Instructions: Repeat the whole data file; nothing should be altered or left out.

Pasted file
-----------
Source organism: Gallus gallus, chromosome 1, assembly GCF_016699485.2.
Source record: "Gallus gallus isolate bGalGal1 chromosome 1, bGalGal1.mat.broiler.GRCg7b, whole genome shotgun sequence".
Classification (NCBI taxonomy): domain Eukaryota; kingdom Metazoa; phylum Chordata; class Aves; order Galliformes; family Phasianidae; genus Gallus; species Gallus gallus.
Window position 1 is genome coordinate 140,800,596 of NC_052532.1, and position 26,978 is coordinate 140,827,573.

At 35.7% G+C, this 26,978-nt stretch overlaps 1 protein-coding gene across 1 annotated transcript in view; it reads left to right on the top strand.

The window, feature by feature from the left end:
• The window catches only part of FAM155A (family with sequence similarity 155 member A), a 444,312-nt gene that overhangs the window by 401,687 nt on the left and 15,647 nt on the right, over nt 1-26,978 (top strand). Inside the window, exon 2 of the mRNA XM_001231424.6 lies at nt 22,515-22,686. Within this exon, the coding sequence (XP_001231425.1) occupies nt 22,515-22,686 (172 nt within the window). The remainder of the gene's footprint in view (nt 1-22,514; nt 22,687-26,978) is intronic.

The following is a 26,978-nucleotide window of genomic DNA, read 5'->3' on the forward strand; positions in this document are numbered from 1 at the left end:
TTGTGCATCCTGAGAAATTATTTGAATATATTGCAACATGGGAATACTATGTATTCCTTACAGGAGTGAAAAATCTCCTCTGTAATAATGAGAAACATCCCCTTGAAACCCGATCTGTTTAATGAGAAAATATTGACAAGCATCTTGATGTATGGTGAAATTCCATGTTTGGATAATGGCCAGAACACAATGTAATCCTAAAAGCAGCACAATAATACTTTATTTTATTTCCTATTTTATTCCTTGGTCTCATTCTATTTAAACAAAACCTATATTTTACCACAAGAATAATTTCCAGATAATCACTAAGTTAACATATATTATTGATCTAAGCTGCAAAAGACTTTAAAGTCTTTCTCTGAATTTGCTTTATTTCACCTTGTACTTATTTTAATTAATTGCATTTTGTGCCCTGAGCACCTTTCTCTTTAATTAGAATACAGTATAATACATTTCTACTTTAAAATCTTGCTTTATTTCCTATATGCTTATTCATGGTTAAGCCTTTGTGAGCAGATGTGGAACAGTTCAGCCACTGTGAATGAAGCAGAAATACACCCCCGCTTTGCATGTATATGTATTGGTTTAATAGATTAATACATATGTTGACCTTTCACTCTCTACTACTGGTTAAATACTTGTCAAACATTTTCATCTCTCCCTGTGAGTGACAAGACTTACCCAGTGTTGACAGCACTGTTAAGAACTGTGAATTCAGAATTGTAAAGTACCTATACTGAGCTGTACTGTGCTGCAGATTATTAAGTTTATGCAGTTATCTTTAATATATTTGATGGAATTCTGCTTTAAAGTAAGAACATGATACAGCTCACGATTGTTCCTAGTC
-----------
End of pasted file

Source organism: Gallus gallus, chromosome 1, assembly GCF_016699485.2.
Source record: "Gallus gallus isolate bGalGal1 chromosome 1, bGalGal1.mat.broiler.GRCg7b, whole genome shotgun sequence".
Classification (NCBI taxonomy): domain Eukaryota; kingdom Metazoa; phylum Chordata; class Aves; order Galliformes; family Phasianidae; genus Gallus; species Gallus gallus.
Window position 1 is genome coordinate 140,800,596 of NC_052532.1, and position 26,978 is coordinate 140,827,573.

At 35.7% G+C, this 26,978-nt stretch overlaps 1 protein-coding gene across 1 annotated transcript in view; it reads left to right on the top strand.

The window, feature by feature from the left end:
• The window catches only part of FAM155A (family with sequence similarity 155 member A), a 444,312-nt gene that overhangs the window by 401,687 nt on the left and 15,647 nt on the right, over nt 1-26,978 (top strand). Inside the window, exon 2 of the mRNA XM_001231424.6 lies at nt 22,515-22,686. Within this exon, the coding sequence (XP_001231425.1) occupies nt 22,515-22,686 (172 nt within the window). The remainder of the gene's footprint in view (nt 1-22,514; nt 22,687-26,978) is intronic.

The following is a 26,978-nucleotide window of genomic DNA, read 5'->3' on the forward strand; positions in this document are numbered from 1 at the left end:
TTGTGCATCCTGAGAAATTATTTGAATATATTGCAACATGGGAATACTATGTATTCCTTACAGGAGTGAAAAATCTCCTCTGTAATAATGAGAAACATCCCCTTGAAACCCGATCTGTTTAATGAGAAAATATTGACAAGCATCTTGATGTATGGTGAAATTCCATGTTTGGATAATGGCCAGAACACAATGTAATCCTAAAAGCAGCACAATAATACTTTATTTTATTTCCTATTTTATTCCTTGGTCTCATTCTATTTAAACAAAACCTATATTTTACCACAAGAATAATTTCCAGATAATCACTAAGTTAACATATATTATTGATCTAAGCTGCAAAAGACTTTAAAGTCTTTCTCTGAATTTGCTTTATTTCACCTTGTACTTATTTTAATTAATTGCATTTTGTGCCCTGAGCACCTTTCTCTTTAATTAGAATACAGTATAATACATTTCTACTTTAAAATCTTGCTTTATTTCCTATATGCTTATTCATGGTTAAGCCTTTGTGAGCAGATGTGGAACAGTTCAGCCACTGTGAATGAAGCAGAAATACACCCCCGCTTTGCATGTATATGTATTGGTTTAATAGATTAATACATATGTTGACCTTTCACTCTCTACTACTGGTTAAATACTTGTCAAACATTTTCATCTCTCCCTGTGAGTGACAAGACTTACCCAGTGTTGACAGCACTGTTAAGAACTGTGAATTCAGAATTGTAAAGTACCTATACTGAGCTGTACTGTGCTGCAGATTATTAAGTTTATGCAGTTATCTTTAATATATTTGATGGAATTCTGCTTTAAAGTAAGAACATGATACAGCTCACGATTGTTCCTAGTC